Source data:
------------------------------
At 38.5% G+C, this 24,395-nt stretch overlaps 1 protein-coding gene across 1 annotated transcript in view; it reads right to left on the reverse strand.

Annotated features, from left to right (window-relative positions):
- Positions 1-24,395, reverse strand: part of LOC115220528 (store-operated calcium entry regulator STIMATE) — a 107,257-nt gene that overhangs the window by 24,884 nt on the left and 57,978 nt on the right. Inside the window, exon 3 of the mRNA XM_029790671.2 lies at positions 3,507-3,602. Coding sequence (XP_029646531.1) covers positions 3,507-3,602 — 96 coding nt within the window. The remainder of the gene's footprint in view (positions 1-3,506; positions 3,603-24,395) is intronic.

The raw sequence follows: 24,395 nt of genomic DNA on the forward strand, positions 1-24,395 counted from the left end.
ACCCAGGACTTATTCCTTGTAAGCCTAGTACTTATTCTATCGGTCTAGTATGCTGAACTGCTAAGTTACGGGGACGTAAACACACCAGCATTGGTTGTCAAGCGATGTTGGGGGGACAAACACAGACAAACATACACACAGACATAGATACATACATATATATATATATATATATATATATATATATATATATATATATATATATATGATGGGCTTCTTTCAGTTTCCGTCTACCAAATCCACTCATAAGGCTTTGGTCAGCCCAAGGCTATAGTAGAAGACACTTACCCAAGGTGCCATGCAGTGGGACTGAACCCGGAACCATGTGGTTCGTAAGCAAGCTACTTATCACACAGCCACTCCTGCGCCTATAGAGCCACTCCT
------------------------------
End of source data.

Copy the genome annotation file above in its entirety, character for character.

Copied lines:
At 38.5% G+C, this 24,395-nt stretch overlaps 1 protein-coding gene across 1 annotated transcript in view; it reads right to left on the reverse strand.

Annotated features, from left to right (window-relative positions):
- Positions 1-24,395, reverse strand: part of LOC115220528 (store-operated calcium entry regulator STIMATE) — a 107,257-nt gene that overhangs the window by 24,884 nt on the left and 57,978 nt on the right. Inside the window, exon 3 of the mRNA XM_029790671.2 lies at positions 3,507-3,602. Coding sequence (XP_029646531.1) covers positions 3,507-3,602 — 96 coding nt within the window. The remainder of the gene's footprint in view (positions 1-3,506; positions 3,603-24,395) is intronic.

The raw sequence follows: 24,395 nt of genomic DNA on the forward strand, positions 1-24,395 counted from the left end.
ACCCAGGACTTATTCCTTGTAAGCCTAGTACTTATTCTATCGGTCTAGTATGCTGAACTGCTAAGTTACGGGGACGTAAACACACCAGCATTGGTTGTCAAGCGATGTTGGGGGGACAAACACAGACAAACATACACACAGACATAGATACATACATATATATATATATATATATATATATATATATATATATATATATATATATATGATGGGCTTCTTTCAGTTTCCGTCTACCAAATCCACTCATAAGGCTTTGGTCAGCCCAAGGCTATAGTAGAAGACACTTACCCAAGGTGCCATGCAGTGGGACTGAACCCGGAACCATGTGGTTCGTAAGCAAGCTACTTATCACACAGCCACTCCTGCGCCTATAGAGCCACTCCT